We all know there are a lot of misconceptions about what it means to work in the construction industry and the built environment sector – social expectations, social stigma that work in the sector is dirty, demanding and dangerous. We need to collectively, as an industry, challenge ourselves, transform ourselves to change this perception. And we’re doing so, step by step, starting with students in schools; there are many things we are doing, from having building design competition to having Built Environment Formation Programme where we prepare interns for their day-to-day work. There are many things we can do and there are many more things we can work on together. I would like to thank the partners who have journeyed with us and encourage all of you to join us on this important effort to grow the talent pipeline for tomorrow.
But it is not only about growing the talent pipeline for tomorrow, it is also about upskilling our existing workforce – people that we treasure and who have been contributing to building Singapore. We launched the Skills Framework (SFw) at IBEW last year, providing firms a skills roadmap to train and develop their staff in key competencies that they are keen in and want to invest in. And for individuals, they can tap on the Skills Framework for career progression, identify new roles like DfMA, IDD, etc., which they have an interest in and find out how to get there. We are working with training providers to pull the training programmes together.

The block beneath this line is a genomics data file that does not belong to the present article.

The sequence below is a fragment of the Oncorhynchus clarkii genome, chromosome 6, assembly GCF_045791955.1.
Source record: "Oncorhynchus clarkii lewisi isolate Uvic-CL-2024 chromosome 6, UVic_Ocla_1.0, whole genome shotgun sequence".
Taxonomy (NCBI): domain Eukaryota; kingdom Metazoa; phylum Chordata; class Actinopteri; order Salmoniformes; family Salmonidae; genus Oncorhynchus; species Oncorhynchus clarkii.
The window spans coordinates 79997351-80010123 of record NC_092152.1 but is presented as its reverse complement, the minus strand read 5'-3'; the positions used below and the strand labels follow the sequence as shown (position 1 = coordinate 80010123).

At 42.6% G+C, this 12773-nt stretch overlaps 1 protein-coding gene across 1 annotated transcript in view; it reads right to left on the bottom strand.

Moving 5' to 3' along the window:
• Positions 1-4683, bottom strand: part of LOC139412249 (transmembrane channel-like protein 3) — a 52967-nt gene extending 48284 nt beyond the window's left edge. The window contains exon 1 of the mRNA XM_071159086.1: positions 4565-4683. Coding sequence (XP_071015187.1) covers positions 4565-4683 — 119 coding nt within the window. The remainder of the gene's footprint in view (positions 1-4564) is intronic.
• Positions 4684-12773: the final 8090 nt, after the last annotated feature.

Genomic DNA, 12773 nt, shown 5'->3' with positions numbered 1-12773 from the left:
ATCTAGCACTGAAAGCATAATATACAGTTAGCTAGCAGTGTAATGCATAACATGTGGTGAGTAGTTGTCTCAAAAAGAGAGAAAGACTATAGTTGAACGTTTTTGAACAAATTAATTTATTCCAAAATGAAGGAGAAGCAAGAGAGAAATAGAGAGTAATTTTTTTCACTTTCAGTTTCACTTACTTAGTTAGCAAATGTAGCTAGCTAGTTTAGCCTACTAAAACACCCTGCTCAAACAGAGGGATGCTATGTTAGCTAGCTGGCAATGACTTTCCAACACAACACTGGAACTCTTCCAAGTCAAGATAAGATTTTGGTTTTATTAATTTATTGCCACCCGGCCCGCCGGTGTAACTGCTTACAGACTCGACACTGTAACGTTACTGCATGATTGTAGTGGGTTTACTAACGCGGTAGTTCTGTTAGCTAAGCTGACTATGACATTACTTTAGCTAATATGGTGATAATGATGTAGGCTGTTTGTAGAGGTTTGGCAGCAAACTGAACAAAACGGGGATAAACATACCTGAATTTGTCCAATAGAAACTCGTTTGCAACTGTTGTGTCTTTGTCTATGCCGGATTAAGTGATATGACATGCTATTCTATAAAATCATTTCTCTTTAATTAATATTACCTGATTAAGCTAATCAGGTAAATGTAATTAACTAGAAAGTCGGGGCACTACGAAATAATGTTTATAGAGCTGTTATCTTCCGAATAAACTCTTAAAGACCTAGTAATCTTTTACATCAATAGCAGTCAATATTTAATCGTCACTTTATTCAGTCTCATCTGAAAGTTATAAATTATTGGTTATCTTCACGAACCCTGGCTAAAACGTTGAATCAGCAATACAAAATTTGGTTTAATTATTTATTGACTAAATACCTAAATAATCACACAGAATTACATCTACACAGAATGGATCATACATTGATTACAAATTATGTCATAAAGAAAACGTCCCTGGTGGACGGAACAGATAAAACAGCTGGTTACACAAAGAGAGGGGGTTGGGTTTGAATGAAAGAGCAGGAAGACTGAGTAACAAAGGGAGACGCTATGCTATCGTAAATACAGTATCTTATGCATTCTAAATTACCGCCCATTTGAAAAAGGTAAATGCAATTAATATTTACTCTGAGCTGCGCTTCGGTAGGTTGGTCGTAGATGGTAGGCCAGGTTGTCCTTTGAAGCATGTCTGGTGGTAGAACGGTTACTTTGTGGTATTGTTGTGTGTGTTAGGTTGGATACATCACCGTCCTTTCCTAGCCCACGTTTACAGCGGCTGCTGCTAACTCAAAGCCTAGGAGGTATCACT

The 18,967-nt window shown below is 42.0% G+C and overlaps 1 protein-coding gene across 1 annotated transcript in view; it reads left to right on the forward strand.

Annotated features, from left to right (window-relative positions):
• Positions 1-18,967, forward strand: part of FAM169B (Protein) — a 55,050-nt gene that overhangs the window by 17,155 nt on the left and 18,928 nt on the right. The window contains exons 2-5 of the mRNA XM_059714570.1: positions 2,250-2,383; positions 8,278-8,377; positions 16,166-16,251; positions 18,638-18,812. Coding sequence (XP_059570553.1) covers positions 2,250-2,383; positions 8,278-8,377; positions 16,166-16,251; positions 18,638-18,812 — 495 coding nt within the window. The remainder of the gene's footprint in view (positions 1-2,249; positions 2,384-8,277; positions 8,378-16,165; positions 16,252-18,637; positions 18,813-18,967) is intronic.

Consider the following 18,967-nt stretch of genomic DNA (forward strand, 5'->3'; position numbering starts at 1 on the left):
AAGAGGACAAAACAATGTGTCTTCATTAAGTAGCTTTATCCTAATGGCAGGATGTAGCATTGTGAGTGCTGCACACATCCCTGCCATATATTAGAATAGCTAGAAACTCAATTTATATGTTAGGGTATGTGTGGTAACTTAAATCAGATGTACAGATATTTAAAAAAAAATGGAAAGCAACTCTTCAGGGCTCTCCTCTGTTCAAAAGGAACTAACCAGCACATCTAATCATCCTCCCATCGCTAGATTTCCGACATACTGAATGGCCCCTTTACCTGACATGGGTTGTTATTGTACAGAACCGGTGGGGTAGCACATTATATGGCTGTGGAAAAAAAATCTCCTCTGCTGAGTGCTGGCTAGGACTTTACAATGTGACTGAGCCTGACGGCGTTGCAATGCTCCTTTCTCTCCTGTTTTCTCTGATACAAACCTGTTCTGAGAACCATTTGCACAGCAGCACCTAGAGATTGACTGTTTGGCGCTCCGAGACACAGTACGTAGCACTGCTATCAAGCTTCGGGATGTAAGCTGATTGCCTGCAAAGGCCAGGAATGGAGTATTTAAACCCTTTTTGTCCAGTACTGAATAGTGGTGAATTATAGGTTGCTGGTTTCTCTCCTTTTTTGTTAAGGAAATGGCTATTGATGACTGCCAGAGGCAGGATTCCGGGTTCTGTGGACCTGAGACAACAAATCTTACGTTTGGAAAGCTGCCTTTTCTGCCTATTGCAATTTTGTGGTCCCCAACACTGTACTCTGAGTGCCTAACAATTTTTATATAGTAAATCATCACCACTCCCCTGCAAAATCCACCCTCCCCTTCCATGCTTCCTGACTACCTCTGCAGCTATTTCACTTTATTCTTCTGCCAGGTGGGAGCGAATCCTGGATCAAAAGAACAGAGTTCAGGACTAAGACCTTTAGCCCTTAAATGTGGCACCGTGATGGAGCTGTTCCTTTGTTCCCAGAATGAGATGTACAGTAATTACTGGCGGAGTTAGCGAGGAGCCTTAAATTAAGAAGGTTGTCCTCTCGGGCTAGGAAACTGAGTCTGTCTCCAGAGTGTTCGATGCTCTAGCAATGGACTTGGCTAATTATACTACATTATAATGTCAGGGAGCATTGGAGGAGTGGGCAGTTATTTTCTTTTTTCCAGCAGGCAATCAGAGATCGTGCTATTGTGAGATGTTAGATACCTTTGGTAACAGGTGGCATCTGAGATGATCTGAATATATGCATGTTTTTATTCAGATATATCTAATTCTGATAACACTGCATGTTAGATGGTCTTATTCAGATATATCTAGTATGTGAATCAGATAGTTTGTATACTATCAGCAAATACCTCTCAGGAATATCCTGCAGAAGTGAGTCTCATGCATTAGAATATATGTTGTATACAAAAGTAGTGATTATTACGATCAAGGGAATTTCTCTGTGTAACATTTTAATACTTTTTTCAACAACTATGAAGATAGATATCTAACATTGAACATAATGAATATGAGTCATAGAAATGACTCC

One important aspect of it is accreditation framework. We have three schemes, one by the Society of Project Manager (SPM) for project managers, the second by the Singapore Contractors Association (SCAL) for construction management, and the third by the buildingSMART Singapore (bSS) for digital delivery management. We look forward to many more bodies coming forward to work with us on accrediting and creating new schemes. And there’s so much more we can do – such as having HR workshops and working with training providers. Let us continue to push on with this important effort and we welcome all of you to join us in developing talent pipeline and upskilling our existing workforce.
In conclusion, let me draw your attention to two important calls for participation this morning. One is the BCA-IMDA joint Call-for-Proposals for Integrated Robotics and Automation solutions for the Built Environment; solution providers, please give us your proposals, and firms, please tap on the curated solutions and grant schemes when available. The second is the Built Environment Living Laboratory Framework’s call for test-bedding proposals in the Jurong Lake Gardens; please share with us your proposals on transforming and building up the area for the future.
Ladies and gentlemen, friends of the industry, the last one and a half years have been a very trying period for all of us, and we are still going through the pandemic. Nobody knows when the current crisis will end, and when we will see the light at the end of the tunnel, but we will get there, steadily step by step by working together. Let’s continue to work together to strengthen the sector, even as we tackle the existing challenges together. Let us also not forget casting an eye on the future. Look at the slide behind me – Marina Bay, we have built this together, year by year, month by month, day by day. We can do it! I am glad to say that working together, the sense of spirit, the sense of support among industry partners is palpable. I look forward to all your support and partnership as we emerge stronger from this crisis. Thank you very much.